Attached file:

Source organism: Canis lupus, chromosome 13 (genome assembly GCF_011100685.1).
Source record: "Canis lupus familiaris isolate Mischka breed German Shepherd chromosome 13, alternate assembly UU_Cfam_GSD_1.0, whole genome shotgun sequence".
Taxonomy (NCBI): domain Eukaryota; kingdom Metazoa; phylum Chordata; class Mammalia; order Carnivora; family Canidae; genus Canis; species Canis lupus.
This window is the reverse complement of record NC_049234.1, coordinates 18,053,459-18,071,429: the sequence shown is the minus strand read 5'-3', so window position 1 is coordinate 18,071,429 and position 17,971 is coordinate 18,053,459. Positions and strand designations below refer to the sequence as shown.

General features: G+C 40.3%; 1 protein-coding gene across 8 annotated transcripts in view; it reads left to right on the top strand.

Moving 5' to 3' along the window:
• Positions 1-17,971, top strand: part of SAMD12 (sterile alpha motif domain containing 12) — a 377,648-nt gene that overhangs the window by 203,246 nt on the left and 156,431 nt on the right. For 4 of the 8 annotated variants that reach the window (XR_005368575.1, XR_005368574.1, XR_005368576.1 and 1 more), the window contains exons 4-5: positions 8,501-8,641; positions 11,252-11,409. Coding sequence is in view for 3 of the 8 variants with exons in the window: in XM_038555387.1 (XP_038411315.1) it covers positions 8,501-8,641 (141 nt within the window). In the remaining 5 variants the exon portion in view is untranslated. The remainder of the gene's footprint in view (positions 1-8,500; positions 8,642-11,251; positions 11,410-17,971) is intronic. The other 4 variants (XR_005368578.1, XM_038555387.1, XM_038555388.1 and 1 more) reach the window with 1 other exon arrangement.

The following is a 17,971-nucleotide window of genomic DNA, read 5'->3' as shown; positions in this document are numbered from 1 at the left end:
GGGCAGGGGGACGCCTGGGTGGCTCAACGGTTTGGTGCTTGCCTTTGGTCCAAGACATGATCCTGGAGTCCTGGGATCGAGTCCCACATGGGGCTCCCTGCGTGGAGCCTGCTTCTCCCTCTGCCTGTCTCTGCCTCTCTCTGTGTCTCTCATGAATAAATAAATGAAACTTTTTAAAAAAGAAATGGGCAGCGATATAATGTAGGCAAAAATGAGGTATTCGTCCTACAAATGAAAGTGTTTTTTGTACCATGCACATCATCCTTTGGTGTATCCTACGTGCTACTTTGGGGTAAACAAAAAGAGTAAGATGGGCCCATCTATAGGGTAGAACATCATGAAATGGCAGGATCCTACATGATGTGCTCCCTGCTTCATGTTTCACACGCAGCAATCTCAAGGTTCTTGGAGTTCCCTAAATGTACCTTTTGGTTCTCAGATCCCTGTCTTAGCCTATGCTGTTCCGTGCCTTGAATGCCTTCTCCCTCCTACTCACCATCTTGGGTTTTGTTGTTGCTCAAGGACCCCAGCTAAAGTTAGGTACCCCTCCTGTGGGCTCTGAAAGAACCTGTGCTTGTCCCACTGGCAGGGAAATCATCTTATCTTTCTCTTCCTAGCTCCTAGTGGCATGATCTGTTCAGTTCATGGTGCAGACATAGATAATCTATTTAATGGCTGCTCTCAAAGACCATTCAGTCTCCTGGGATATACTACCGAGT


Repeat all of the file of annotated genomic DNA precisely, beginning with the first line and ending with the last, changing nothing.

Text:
Source organism: Canis lupus, chromosome 13 (genome assembly GCF_011100685.1).
Source record: "Canis lupus familiaris isolate Mischka breed German Shepherd chromosome 13, alternate assembly UU_Cfam_GSD_1.0, whole genome shotgun sequence".
Taxonomy (NCBI): domain Eukaryota; kingdom Metazoa; phylum Chordata; class Mammalia; order Carnivora; family Canidae; genus Canis; species Canis lupus.
This window is the reverse complement of record NC_049234.1, coordinates 18,053,459-18,071,429: the sequence shown is the minus strand read 5'-3', so window position 1 is coordinate 18,071,429 and position 17,971 is coordinate 18,053,459. Positions and strand designations below refer to the sequence as shown.

General features: G+C 40.3%; 1 protein-coding gene across 8 annotated transcripts in view; it reads left to right on the top strand.

Moving 5' to 3' along the window:
• Positions 1-17,971, top strand: part of SAMD12 (sterile alpha motif domain containing 12) — a 377,648-nt gene that overhangs the window by 203,246 nt on the left and 156,431 nt on the right. For 4 of the 8 annotated variants that reach the window (XR_005368575.1, XR_005368574.1, XR_005368576.1 and 1 more), the window contains exons 4-5: positions 8,501-8,641; positions 11,252-11,409. Coding sequence is in view for 3 of the 8 variants with exons in the window: in XM_038555387.1 (XP_038411315.1) it covers positions 8,501-8,641 (141 nt within the window). In the remaining 5 variants the exon portion in view is untranslated. The remainder of the gene's footprint in view (positions 1-8,500; positions 8,642-11,251; positions 11,410-17,971) is intronic. The other 4 variants (XR_005368578.1, XM_038555387.1, XM_038555388.1 and 1 more) reach the window with 1 other exon arrangement.

The following is a 17,971-nucleotide window of genomic DNA, read 5'->3' as shown; positions in this document are numbered from 1 at the left end:
GGGCAGGGGGACGCCTGGGTGGCTCAACGGTTTGGTGCTTGCCTTTGGTCCAAGACATGATCCTGGAGTCCTGGGATCGAGTCCCACATGGGGCTCCCTGCGTGGAGCCTGCTTCTCCCTCTGCCTGTCTCTGCCTCTCTCTGTGTCTCTCATGAATAAATAAATGAAACTTTTTAAAAAAGAAATGGGCAGCGATATAATGTAGGCAAAAATGAGGTATTCGTCCTACAAATGAAAGTGTTTTTTGTACCATGCACATCATCCTTTGGTGTATCCTACGTGCTACTTTGGGGTAAACAAAAAGAGTAAGATGGGCCCATCTATAGGGTAGAACATCATGAAATGGCAGGATCCTACATGATGTGCTCCCTGCTTCATGTTTCACACGCAGCAATCTCAAGGTTCTTGGAGTTCCCTAAATGTACCTTTTGGTTCTCAGATCCCTGTCTTAGCCTATGCTGTTCCGTGCCTTGAATGCCTTCTCCCTCCTACTCACCATCTTGGGTTTTGTTGTTGCTCAAGGACCCCAGCTAAAGTTAGGTACCCCTCCTGTGGGCTCTGAAAGAACCTGTGCTTGTCCCACTGGCAGGGAAATCATCTTATCTTTCTCTTCCTAGCTCCTAGTGGCATGATCTGTTCAGTTCATGGTGCAGACATAGATAATCTATTTAATGGCTGCTCTCAAAGACCATTCAGTCTCCTGGGATATACTACCGAGT